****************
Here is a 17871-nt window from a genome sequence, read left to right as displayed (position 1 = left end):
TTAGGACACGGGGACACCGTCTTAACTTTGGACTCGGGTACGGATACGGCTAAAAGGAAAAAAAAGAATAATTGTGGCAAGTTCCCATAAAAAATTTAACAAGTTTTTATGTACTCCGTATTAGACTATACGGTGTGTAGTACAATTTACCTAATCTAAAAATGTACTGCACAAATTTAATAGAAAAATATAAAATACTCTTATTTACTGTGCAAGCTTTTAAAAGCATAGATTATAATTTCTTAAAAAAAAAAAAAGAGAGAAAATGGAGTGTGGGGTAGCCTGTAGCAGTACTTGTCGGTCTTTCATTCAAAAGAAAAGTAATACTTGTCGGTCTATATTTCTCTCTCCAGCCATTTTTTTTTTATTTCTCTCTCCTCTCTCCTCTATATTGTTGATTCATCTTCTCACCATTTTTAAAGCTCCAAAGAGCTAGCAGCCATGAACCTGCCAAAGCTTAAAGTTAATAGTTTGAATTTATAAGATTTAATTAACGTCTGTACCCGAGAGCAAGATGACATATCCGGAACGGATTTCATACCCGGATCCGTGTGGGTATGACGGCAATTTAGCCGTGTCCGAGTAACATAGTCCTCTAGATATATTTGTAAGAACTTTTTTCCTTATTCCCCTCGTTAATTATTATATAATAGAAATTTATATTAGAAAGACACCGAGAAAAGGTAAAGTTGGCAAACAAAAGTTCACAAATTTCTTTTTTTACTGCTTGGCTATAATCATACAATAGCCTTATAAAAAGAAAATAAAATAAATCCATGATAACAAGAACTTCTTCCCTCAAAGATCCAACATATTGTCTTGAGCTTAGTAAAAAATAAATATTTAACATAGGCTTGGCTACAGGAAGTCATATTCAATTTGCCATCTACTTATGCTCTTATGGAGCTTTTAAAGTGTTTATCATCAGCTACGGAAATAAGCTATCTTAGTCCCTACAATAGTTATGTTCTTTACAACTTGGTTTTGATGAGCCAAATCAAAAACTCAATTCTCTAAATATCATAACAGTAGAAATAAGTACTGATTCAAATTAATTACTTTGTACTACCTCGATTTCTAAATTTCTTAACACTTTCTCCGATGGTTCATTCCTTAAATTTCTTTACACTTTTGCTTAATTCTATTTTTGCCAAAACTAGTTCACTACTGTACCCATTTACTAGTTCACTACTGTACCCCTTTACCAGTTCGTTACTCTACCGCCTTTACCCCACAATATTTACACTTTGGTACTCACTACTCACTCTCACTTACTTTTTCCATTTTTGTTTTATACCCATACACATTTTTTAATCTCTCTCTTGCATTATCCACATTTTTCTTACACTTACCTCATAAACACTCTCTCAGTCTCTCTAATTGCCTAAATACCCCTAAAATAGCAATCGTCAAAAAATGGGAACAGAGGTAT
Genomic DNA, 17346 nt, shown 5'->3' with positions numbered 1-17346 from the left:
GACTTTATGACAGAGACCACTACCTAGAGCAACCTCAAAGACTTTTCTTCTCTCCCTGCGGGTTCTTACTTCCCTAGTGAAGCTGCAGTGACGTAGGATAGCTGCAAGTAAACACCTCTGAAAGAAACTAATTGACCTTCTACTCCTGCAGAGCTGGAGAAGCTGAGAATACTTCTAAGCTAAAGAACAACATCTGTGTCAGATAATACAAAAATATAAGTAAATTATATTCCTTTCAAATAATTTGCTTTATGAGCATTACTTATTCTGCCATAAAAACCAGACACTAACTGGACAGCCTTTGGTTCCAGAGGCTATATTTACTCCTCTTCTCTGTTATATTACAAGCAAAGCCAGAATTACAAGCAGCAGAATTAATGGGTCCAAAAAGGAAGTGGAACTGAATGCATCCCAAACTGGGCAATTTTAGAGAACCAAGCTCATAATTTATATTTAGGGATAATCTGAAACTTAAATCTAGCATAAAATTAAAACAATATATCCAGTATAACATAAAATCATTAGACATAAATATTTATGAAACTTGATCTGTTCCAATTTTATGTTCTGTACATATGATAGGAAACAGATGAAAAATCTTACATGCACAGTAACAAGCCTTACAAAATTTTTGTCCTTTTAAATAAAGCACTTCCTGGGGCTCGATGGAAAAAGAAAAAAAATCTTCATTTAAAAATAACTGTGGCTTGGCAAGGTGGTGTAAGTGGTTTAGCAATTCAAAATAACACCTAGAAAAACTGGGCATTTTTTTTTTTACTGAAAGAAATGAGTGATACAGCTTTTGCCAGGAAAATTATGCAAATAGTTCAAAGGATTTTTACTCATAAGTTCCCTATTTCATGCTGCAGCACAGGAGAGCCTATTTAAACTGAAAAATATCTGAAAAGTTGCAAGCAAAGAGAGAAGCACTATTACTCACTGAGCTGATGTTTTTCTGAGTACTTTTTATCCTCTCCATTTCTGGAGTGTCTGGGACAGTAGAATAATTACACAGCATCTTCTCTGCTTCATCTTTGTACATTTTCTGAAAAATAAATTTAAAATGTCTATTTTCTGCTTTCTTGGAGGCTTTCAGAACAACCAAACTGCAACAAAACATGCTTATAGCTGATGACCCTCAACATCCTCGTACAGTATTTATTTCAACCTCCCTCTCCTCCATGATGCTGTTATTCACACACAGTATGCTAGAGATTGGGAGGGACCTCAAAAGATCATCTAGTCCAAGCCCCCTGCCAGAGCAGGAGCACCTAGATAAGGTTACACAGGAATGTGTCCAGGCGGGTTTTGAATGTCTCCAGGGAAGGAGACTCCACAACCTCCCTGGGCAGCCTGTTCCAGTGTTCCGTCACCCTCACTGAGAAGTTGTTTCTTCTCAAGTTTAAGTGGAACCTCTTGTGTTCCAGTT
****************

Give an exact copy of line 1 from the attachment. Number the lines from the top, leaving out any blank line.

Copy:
Here is a 17871-nt window from a genome sequence, read left to right as displayed (position 1 = left end):